Inside Judges’ Week, the games media’s secret pre-E3 event
An elite band of games editors have already seen the biggest new game reveals of E3 2013. Last week, up to 40 members of the North American games press were invited to take part in Judges Week, four solid days of interviews and demos hosted by game publishers keen to showcase their forthcoming titles ahead of the busiest week in the games media’s calendar.
It is organised every year by Spike TV’s Geoff Keighley and Machinima’s Rob Smith, and takes place “in hotel rooms, conference rooms, and rental spaces around the Santa Monica area,” says one attendee, who wishes to remain anonymous. Attendees’ votes go on to form the Game Critics Awards.
Generally, the heads of each media outlet are invited, although editors can send staff members in their place. Reputable freelancers are also invited, and over the last few years some of the demos that take place throughout the week have been open to all press, though some have ‘judges only’ components. The event is paid for by larger game publishers – “I have no idea how much it costs to participate, but I doubt it’s cheap,” says our source.
“We’re not roughing it during the event, but neither is it glamorous,” he says. “It’s a very professional environment, and the demos are mostly utilitarian. It’s an exciting week, but if anybody’s thinking it’s a glamorous event, they’ve got the wrong idea. Most of the participants are seasoned journalists who are unmoved by amped-up environments and hype speeches, so most publishers don’t bother with that kind of thing.”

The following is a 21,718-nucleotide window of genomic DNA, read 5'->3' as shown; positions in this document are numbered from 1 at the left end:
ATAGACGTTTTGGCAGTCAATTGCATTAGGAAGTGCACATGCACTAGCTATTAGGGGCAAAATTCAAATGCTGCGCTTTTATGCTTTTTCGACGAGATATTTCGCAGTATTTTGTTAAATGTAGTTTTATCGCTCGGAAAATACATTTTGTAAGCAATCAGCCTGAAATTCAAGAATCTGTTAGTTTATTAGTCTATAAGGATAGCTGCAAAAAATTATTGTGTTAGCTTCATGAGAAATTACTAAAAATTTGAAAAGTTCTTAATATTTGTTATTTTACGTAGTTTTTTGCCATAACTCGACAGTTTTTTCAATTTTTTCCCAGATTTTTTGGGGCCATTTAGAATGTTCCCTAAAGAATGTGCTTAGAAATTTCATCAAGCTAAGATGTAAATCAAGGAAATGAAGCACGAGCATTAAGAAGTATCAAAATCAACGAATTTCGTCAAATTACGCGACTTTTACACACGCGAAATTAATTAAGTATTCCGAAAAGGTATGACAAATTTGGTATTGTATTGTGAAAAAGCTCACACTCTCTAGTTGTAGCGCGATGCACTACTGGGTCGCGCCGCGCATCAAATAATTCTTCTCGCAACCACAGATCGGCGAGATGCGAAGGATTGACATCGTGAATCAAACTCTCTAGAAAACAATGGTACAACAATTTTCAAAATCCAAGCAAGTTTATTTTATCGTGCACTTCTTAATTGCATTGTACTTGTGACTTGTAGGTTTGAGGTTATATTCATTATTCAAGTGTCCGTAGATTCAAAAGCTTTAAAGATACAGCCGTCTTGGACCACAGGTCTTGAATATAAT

Judges regularly clock up 12 hour days at the event, and are driven from location to location. There’s very little time in between demos, and for most, non-disclosure agreements are signed; but publishers are surprisingly relaxed about keeping the event confidential. “The environment is one of trust, so publishers don’t go through any extraordinary lengths to keep things secret,” says our source. “They’re helping us provide timely coverage to our audiences, and in exchange they get a guarantee that we’ll have quality time with their games.”
One unnamed outlet is banned completely from Judges Week for defying the terms of its NDA, but overall, leaks from the event are rare. “Keep in mind that we’ve all been doing our jobs for a long time, and no one wants to jeopardise good relationships by breaking promises,” says our source. “It’s one thing to serve your audience by reporting on information gleaned through sources: it’s another to make an agreement and then violate it.”
“Yes, sometimes details will leak in advance of E3 and we’ll report on the rumours that circulate, but confirming or refuting them based on what we’ve seen at the event is a violation of the spirit of the event.”
It is tempting to believe that game developers and publishers use the event for early press feedback –tweaking how they reveal the game to the public at E3 based on the thoughts of the journalists in attendance. But our source can’t recall that ever happening – while the environment is certainly one of trust, this doesn’t extend out into actual collaboration.
“After the demos developers almost always ask us about our thoughts, but this is generally just polite chatter,” says our source. “Although most feel comfortable offering a thought or two on the demo, we’re not there as consultants, and developers seem to understand and respect that.”
The rest of us will have to wait another month to discover what new game reveals E3 2013 brings; until then, a small group of the games media must bite its collective lip.